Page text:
Using a PCR-based assay to screen a library of mutagenized worms, we isolated a 1,556-bp deletion in the rom-1 gene (see Figure 1C) (Jansen et al. 1997; Berset et al. 2001). The zh18 deletion removes 206 amino acids from the N terminus, including the first three transmembrane domains and 384 bp of promoter sequences. Thus, the zh18 deletion probably results in a complete loss of rom-1 function and will be referred to as rom-1(0). The rom-1(0) single mutants exhibited no obvious phenotype; they were healthy and fertile. In addition, we obtained the rom-2(ok966) allele from the C. elegans Gene Knockout Consortium. The rom-2(ok966) animals carry a 530-bp deletion that removes the fifth exon, which contains the predicted catalytic center with the essential histidine residue (see Figure 1B) (Urban et al. 2001). Since this allele is predicted to inactivate any potential protease activity of ROM-2, we refer to it as rom-2(rf). Consistent with the RNAi experiments, both rom-1(0) and rom-2(rf) single mutants exhibited normal vulval development (Table 1, rows 2 and 3). Also, in rom-1(0) rom-2(rf) double mutants, no defects in vulval development were observed, ruling out a possible redundant function of the two genes (Table 1, row 4). Thus, neither ROM-1 nor ROM-2 are required for vulval induction under normal conditions.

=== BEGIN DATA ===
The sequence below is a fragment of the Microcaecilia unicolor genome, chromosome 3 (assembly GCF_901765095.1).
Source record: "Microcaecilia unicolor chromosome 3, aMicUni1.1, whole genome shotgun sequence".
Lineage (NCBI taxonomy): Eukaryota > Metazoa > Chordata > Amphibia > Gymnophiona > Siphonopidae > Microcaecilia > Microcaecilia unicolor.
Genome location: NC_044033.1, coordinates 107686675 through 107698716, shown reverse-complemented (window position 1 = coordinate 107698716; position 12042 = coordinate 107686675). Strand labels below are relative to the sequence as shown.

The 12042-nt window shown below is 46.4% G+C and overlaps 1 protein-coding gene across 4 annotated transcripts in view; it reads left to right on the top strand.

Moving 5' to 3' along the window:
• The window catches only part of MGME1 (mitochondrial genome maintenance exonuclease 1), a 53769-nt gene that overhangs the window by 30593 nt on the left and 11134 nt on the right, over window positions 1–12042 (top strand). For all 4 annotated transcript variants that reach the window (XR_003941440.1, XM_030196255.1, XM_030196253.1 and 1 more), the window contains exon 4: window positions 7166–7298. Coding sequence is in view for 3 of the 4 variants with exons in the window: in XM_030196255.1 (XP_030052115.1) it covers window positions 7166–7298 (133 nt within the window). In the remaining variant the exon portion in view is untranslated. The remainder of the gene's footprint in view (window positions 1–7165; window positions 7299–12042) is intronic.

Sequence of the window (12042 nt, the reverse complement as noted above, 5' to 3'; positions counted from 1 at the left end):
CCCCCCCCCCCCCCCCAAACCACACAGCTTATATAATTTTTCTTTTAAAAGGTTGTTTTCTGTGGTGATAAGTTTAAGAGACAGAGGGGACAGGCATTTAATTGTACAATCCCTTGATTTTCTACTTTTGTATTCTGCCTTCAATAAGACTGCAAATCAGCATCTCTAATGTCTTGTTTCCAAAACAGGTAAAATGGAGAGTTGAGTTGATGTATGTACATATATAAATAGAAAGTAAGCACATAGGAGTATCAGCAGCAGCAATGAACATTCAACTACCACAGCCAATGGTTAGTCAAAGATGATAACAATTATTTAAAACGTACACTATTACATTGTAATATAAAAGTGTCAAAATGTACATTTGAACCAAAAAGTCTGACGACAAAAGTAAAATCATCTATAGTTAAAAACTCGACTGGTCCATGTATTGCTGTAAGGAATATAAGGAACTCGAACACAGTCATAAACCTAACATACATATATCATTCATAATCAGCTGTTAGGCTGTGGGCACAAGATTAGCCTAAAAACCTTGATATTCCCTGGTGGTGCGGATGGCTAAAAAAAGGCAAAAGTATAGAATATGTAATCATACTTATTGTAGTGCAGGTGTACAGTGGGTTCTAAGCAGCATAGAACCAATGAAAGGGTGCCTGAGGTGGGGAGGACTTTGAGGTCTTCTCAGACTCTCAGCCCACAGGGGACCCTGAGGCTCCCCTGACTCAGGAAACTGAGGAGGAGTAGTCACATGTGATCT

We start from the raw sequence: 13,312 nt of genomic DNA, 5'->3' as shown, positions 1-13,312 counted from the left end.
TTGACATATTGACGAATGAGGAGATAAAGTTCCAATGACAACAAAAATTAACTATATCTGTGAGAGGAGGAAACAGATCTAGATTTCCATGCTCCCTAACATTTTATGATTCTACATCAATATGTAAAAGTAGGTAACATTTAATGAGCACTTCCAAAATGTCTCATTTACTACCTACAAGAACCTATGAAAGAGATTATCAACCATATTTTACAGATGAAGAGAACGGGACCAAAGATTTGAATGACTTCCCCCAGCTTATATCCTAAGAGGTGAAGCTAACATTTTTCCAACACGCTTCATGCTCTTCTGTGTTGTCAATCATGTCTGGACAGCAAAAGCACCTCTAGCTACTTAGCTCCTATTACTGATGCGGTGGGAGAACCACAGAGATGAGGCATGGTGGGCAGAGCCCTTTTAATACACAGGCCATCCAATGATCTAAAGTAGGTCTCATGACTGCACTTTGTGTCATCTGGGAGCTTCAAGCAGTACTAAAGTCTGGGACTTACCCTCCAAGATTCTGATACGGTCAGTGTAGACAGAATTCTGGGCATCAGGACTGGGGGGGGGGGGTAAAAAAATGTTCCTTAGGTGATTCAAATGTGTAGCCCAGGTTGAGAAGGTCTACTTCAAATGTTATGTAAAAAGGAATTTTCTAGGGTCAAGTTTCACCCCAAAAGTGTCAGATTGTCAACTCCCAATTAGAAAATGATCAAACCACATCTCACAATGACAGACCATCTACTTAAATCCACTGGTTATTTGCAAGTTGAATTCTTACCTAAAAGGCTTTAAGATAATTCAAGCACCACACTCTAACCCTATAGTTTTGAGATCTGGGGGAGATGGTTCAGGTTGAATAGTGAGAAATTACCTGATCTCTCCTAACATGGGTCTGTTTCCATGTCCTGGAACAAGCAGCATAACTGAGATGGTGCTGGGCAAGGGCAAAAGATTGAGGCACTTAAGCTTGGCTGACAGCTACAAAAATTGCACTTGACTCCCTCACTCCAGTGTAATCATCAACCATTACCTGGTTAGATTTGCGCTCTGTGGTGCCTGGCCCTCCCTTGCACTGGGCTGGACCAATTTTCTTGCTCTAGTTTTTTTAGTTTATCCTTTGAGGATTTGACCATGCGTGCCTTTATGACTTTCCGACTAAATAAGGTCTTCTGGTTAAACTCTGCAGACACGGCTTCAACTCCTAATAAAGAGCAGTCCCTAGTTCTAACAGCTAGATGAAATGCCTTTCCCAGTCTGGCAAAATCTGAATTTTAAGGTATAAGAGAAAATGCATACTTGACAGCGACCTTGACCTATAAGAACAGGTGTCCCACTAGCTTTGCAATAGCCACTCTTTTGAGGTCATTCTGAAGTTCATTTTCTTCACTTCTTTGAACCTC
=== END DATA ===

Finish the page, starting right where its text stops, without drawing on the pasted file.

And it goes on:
Table 1. Suppression of Multivulva Mutants by rom-1(0)doi:10.1371/journal.pbio.0020334.t001
ROM-1 Positively Regulates the EGFR/RAS/MAPK Pathway in Distal VPCs